With the development of contact tracing apps to counter the spread of COVID-19, there has been discussion of centralised and decentralised methods. So what do these terms actually mean?
The short version is that the centralised method is designed to collect more data and compare it on central servers, while the decentralised method collects as little data as possible, letting individual phones handle the comparison of data.
Apple and Google have released APIs for contact tracing apps that use the decentralised model. The API is not an app itself, but is a toolkit for building apps.
An API is necessary because while smartphones can constantly check each other for contact, it’s not something they are normally designed to do. This means updates that add the API to these phones are required to make contact tracing possible.
Having smartphones report who you’ve been in contact with is useful for tracing the spread of a virus, but it’s a serious privacy concern that the tools needed could be misused. That’s why Apple and Google have favoured what is referred to as a decentralised approach.
The decentralised model, supported by Apple and Google, protects the privacy of the users by assigning each user anonymous keys, rather than using personal information that could identify them.
The keys that a user is assigned can be compared to a ticket for a raffle or cloakroom. The number on the ticket is important for identifying what prizes someone has won, but the tickets only have numbers on, so they can’t be used to actually identify an individual, unless additional information is written on the ticket.
These keys are changed every 10-20 minutes as an additional way to prevent them from being used to track down an individual or identify them. If two smartphones are in close proximity, they can compare these numbers.
When two phones are in close proximity, the phones record each other’s keys, but no names, phone numbers, or other identifying details.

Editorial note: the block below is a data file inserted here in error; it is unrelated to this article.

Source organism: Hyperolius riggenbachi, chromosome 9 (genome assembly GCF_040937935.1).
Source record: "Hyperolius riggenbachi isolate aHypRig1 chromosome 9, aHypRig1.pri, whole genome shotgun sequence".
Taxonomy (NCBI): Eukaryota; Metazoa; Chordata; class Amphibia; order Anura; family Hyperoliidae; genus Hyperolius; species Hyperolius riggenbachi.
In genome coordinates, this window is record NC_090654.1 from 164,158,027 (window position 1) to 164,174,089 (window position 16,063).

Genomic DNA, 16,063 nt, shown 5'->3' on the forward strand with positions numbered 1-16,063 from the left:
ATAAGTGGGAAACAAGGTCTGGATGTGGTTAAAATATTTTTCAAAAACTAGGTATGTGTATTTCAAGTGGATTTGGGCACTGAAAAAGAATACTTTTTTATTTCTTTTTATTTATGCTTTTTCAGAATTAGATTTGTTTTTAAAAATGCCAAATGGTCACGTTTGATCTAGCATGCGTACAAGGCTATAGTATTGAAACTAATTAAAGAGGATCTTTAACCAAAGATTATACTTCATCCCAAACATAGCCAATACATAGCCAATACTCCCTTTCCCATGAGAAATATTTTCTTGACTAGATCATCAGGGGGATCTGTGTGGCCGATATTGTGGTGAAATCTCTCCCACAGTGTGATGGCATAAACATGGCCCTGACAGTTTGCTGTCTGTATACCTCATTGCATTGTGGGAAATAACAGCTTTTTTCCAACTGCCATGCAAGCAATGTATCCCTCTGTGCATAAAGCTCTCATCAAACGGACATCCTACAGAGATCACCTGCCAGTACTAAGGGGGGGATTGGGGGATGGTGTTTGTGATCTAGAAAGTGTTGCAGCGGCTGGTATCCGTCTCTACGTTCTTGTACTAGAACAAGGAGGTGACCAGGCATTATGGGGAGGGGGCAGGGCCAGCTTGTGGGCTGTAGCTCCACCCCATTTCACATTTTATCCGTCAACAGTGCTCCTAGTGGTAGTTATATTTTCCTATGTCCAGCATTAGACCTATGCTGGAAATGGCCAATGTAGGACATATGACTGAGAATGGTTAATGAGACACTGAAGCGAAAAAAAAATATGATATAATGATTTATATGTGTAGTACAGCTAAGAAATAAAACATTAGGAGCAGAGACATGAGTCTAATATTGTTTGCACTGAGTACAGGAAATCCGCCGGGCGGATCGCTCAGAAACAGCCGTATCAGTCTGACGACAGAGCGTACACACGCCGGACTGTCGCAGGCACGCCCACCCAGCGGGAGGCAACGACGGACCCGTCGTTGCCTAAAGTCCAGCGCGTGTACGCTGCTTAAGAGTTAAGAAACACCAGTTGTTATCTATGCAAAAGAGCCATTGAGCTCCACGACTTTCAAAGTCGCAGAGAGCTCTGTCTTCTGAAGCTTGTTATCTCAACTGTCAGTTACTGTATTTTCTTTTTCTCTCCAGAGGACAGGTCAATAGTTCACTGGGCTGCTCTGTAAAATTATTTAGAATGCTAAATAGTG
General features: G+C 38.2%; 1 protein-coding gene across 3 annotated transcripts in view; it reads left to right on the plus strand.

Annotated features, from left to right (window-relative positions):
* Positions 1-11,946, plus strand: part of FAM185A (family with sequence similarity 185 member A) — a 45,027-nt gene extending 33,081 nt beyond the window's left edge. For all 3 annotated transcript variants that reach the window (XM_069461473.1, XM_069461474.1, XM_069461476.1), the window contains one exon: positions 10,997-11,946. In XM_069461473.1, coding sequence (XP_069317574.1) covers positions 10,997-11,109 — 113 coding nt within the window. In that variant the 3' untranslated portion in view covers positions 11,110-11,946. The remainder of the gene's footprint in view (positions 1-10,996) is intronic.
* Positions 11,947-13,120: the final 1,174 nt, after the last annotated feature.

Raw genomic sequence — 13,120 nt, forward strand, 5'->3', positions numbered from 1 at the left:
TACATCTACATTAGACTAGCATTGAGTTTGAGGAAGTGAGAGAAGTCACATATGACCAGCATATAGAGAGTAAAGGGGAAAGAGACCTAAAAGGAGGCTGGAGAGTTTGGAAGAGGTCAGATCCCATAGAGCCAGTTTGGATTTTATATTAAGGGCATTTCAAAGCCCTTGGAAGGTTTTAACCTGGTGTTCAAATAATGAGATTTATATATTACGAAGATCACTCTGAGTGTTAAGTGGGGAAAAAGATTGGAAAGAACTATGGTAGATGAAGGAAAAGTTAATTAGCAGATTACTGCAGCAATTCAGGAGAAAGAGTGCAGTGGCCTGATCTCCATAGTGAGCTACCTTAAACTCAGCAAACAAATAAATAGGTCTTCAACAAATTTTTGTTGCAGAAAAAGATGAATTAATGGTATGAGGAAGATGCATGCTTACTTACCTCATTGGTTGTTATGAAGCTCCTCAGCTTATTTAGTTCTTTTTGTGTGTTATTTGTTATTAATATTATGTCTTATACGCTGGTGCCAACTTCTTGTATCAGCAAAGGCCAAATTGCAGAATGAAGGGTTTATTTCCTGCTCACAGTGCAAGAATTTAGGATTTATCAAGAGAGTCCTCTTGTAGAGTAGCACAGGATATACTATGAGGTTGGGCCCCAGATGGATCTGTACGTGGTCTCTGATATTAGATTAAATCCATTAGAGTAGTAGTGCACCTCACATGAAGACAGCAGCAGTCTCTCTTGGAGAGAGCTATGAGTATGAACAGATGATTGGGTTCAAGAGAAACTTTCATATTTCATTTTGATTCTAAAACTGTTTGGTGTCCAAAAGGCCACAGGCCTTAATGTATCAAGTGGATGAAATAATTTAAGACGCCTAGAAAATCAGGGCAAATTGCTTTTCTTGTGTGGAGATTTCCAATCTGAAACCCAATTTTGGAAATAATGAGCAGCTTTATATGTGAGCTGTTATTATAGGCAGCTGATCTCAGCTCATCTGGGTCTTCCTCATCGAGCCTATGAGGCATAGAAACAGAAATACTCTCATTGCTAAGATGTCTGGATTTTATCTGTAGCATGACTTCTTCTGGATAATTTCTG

When someone tests positive for COVID-19, they can notify an app on their phone, which then sends all the keys the user has been assigned for the past 14 days. By sending just the keys, without any personal information, the user’s identity is protected.
Contact tracing apps can regularly check for all keys that have been associated with a positive test.
While this does rely on a central database of keys associated with COVID-19, it is still referred to as the decentralised model because the approach minimises the amount of data being stored in a central database. The actual checking and notification is done by individual smartphones and users, so there is no central database of matches. The list of keys associated with COVID-19 are only useful for comparing to the keys your phone has been near; nothing else can be done with this data.
The Centralised Model
By comparison, the centralised model stores a lot more data in a central database. This model has medical information and contact details stored together.
The main argument in favour of the centralised model is the idea that the data collected this way can be studied to better understand the pandemic. The primary criticism of the centralised model is regarding the privacy of the users and concerns that the personal data of individual contacts could be easily misused.
Another critical issue with trying to implement a centralised approach is that Apple and Google built their APIs to support the decentralised model, meaning that anyone trying to implement a centralised model simply doesn’t have the right tools for what they’re trying to achieve.
This is a significant factor in why the UK government scrapped the centralised approach they favoured at first and switched to decentralised, after the original plans were unsuccessful. It is why the UK has been much slower to produce a contact-tracing app than mainland Europe.
The UK now has a decentralised contact tracing app available for both Android and IPhone, which does not require any personal information to use. The only information required is the first half of your postcode, which is used to check that a user is within the UK, and warn if the user is in a high-risk area.